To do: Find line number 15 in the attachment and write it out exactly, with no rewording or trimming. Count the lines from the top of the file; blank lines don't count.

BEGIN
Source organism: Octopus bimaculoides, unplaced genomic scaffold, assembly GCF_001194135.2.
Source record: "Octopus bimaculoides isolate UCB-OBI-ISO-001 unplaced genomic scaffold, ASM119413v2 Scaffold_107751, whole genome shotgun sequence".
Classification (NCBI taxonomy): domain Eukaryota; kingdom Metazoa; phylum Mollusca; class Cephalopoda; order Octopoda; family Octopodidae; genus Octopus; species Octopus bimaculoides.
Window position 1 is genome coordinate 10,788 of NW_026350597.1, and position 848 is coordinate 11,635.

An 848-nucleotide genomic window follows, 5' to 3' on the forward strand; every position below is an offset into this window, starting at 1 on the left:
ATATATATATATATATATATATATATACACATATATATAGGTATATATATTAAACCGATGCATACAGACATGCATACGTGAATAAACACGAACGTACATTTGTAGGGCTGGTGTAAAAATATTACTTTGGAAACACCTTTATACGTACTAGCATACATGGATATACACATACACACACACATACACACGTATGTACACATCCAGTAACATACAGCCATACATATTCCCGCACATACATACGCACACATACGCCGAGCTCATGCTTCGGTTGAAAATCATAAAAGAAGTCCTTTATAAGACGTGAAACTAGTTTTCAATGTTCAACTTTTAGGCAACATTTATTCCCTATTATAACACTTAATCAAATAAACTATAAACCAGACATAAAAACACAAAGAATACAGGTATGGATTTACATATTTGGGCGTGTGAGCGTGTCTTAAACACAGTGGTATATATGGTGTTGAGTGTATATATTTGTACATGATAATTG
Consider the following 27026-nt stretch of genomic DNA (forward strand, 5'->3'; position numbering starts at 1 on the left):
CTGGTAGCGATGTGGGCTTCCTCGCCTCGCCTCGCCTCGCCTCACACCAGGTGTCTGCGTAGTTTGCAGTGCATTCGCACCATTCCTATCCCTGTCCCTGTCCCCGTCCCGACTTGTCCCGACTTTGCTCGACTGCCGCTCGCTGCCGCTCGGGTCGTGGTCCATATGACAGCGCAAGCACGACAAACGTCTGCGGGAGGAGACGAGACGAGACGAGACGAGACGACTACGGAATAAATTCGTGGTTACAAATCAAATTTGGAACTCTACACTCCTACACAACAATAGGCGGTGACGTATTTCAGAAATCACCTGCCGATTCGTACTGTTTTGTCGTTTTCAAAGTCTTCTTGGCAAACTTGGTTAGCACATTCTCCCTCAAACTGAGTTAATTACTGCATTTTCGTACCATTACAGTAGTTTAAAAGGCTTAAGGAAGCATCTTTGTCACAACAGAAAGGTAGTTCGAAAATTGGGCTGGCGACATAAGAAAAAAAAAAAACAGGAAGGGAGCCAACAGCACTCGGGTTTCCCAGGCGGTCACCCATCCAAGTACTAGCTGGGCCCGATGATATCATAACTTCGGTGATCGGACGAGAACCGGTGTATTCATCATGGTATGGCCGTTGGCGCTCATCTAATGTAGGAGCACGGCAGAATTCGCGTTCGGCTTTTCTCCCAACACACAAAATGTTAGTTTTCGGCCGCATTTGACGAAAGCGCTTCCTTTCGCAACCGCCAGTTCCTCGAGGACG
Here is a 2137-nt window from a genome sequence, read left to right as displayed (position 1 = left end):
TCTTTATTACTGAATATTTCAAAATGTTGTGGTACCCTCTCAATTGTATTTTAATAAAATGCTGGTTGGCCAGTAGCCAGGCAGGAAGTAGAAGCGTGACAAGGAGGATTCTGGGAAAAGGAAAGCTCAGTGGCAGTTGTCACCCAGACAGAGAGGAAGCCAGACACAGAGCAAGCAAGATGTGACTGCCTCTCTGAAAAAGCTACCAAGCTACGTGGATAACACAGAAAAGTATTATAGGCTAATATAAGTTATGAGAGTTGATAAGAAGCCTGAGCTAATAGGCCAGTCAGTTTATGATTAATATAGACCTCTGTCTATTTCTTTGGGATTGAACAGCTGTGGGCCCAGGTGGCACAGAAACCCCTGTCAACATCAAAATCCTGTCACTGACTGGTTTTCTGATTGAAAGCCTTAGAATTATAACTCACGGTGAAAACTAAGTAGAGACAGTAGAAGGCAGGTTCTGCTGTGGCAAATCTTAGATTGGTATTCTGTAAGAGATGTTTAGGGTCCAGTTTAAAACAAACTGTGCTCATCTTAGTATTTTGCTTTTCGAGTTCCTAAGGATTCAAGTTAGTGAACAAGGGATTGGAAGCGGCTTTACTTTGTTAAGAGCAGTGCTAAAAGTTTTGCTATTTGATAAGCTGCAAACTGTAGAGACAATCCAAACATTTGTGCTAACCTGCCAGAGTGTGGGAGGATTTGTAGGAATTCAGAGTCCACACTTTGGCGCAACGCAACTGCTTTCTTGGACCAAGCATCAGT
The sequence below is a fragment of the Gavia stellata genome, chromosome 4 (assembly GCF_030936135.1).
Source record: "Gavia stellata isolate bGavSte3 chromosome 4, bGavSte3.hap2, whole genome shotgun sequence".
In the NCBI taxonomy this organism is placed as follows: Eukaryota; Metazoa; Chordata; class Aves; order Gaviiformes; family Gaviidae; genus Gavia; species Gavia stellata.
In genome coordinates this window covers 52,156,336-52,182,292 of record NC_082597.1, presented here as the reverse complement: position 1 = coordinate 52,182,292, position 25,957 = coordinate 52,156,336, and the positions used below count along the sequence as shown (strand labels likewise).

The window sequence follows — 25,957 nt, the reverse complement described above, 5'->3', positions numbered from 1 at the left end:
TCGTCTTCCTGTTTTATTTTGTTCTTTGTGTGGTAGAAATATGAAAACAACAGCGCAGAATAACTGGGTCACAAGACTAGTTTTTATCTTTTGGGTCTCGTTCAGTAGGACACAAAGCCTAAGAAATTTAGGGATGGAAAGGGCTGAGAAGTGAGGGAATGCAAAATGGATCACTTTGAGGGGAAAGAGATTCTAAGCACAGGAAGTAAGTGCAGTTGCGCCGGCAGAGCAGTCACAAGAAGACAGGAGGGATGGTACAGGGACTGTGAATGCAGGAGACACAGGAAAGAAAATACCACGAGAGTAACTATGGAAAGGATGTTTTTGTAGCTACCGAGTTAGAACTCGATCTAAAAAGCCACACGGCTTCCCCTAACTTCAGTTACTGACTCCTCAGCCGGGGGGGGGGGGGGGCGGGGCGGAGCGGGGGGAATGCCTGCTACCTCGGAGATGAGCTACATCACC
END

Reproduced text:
The window sequence follows — 25,957 nt, the reverse complement described above, 5'->3', positions numbered from 1 at the left end: